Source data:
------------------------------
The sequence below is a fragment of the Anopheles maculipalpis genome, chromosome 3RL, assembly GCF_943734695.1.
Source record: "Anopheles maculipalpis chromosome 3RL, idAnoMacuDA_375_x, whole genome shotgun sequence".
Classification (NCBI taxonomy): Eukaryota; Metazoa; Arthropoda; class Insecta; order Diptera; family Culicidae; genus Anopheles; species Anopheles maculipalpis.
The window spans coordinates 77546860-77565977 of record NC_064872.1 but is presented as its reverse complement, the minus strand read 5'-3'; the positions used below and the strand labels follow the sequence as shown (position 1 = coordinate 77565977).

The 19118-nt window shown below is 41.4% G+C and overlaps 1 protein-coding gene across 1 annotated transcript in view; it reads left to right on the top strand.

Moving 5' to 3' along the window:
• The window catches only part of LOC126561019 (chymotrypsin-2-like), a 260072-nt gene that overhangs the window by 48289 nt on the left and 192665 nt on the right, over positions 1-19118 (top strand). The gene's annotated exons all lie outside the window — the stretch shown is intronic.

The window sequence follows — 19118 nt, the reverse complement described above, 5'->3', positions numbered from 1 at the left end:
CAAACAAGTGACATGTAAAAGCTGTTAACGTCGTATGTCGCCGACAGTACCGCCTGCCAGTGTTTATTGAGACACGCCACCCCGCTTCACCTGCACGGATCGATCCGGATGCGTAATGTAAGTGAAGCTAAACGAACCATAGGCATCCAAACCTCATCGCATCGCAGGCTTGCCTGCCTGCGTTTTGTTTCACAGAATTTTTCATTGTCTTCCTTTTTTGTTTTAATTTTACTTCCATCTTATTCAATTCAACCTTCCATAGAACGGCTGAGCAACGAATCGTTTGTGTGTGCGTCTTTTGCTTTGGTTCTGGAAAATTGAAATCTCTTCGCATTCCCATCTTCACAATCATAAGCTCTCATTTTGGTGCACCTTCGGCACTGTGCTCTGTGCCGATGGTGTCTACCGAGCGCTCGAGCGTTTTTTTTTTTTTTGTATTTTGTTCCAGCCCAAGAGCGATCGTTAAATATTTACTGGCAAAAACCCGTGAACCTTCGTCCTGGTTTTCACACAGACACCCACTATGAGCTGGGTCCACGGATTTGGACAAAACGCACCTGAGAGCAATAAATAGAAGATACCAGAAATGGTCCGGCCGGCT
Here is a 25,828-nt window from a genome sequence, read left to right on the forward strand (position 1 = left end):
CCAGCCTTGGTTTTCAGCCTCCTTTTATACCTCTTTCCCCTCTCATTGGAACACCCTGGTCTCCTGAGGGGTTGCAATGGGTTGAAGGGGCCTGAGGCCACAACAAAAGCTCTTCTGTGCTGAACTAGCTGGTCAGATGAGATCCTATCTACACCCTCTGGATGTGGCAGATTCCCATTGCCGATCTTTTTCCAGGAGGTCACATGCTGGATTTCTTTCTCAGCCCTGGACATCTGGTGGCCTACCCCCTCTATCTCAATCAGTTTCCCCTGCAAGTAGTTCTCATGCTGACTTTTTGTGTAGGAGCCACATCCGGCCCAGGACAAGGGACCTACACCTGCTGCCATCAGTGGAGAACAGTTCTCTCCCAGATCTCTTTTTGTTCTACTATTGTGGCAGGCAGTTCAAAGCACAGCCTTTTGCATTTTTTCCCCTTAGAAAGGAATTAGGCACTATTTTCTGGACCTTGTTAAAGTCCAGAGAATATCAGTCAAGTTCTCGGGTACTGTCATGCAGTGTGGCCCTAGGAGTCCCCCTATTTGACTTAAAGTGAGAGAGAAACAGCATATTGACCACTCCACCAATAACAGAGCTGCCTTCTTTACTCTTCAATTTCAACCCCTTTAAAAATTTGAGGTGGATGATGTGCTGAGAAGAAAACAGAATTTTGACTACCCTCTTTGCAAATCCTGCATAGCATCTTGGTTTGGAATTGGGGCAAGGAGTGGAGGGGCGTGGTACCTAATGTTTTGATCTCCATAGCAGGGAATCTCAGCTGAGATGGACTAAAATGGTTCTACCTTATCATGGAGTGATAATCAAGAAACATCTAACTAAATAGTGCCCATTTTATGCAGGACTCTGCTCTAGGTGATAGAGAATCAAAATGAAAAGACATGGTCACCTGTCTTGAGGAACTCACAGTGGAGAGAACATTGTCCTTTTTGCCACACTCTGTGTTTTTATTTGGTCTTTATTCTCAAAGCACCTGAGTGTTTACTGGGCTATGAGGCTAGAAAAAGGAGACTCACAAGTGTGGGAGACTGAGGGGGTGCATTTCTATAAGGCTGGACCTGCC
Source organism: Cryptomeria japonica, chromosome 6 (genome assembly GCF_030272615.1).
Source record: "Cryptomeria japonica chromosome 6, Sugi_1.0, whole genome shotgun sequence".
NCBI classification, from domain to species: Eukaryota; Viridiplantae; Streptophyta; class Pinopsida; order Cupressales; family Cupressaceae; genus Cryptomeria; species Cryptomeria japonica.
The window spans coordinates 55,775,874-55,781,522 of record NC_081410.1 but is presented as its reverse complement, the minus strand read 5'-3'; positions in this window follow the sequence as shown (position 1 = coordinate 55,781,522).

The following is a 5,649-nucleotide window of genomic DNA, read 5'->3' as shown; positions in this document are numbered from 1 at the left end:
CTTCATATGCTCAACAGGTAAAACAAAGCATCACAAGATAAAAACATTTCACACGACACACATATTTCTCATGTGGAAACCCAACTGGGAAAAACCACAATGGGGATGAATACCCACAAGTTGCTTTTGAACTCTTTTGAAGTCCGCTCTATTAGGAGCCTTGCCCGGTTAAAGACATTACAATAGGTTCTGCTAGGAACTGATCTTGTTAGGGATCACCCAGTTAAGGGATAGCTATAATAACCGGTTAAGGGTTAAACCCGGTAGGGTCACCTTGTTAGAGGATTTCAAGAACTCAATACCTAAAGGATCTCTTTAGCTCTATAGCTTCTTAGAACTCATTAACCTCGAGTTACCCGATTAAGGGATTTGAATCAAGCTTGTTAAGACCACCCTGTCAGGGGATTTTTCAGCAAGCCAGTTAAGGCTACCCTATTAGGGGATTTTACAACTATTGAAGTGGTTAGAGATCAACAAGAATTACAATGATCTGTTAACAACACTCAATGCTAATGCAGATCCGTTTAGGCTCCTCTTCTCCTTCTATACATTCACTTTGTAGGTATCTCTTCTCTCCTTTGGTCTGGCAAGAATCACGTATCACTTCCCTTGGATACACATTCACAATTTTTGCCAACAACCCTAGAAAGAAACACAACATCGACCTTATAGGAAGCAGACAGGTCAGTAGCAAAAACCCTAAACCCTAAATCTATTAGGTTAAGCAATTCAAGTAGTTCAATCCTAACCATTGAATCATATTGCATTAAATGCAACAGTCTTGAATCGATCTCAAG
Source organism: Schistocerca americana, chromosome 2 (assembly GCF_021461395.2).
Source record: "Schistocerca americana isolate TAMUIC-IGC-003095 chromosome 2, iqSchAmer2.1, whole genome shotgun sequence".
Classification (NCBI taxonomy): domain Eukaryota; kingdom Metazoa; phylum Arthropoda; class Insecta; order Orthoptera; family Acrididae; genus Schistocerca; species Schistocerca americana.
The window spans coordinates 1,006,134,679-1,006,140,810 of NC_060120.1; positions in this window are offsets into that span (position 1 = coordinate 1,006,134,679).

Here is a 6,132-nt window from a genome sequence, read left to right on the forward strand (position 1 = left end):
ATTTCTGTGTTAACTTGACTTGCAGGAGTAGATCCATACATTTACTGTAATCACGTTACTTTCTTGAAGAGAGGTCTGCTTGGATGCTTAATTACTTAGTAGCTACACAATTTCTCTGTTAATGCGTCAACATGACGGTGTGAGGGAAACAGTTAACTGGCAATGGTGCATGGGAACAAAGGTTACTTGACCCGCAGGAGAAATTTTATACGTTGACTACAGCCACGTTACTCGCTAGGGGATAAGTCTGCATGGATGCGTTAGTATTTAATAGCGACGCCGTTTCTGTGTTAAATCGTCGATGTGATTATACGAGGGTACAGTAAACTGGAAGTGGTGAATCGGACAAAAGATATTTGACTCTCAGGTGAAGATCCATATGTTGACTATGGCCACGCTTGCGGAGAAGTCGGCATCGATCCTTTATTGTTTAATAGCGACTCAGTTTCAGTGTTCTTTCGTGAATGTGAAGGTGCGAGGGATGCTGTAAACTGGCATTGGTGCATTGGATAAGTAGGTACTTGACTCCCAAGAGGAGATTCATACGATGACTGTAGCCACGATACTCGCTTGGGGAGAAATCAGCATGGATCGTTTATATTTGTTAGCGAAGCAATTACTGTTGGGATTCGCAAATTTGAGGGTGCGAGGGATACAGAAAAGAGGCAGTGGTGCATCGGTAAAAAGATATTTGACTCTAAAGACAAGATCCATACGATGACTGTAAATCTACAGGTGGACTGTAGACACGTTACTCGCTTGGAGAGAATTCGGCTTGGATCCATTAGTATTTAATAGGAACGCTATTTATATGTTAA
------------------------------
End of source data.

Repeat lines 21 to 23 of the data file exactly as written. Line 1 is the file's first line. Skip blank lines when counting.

The window spans coordinates 1,006,134,679-1,006,140,810 of NC_060120.1; positions in this window are offsets into that span (position 1 = coordinate 1,006,134,679).

Here is a 6,132-nt window from a genome sequence, read left to right on the forward strand (position 1 = left end):
ATTTCTGTGTTAACTTGACTTGCAGGAGTAGATCCATACATTTACTGTAATCACGTTACTTTCTTGAAGAGAGGTCTGCTTGGATGCTTAATTACTTAGTAGCTACACAATTTCTCTGTTAATGCGTCAACATGACGGTGTGAGGGAAACAGTTAACTGGCAATGGTGCATGGGAACAAAGGTTACTTGACCCGCAGGAGAAATTTTATACGTTGACTACAGCCACGTTACTCGCTAGGGGATAAGTCTGCATGGATGCGTTAGTATTTAATAGCGACGCCGTTTCTGTGTTAAATCGTCGATGTGATTATACGAGGGTACAGTAAACTGGAAGTGGTGAATCGGACAAAAGATATTTGACTCTCAGGTGAAGATCCATATGTTGACTATGGCCACGCTTGCGGAGAAGTCGGCATCGATCCTTTATTGTTTAATAGCGACTCAGTTTCAGTGTTCTTTCGTGAATGTGAAGGTGCGAGGGATGCTGTAAACTGGCATTGGTGCATTGGATAAGTAGGTACTTGACTCCCAAGAGGAGATTCATACGATGACTGTAGCCACGATACTCGCTTGGGGAGAAATCAGCATGGATCGTTTATATTTGTTAGCGAAGCAATTACTGTTGGGATTCGCAAATTTGAGGGTGCGAGGGATACAGAAAAGAGGCAGTGGTGCATCGGTAAAAAGATATTTGACTCTAAAGACAAGATCCATACGATGACTGTAAATCTACAGGTGGACTGTAGACACGTTACTCGCTTGGAGAGAATTCGGCTTGGATCCATTAGTATTTAATAGGAACGCTATTTATATGTTAA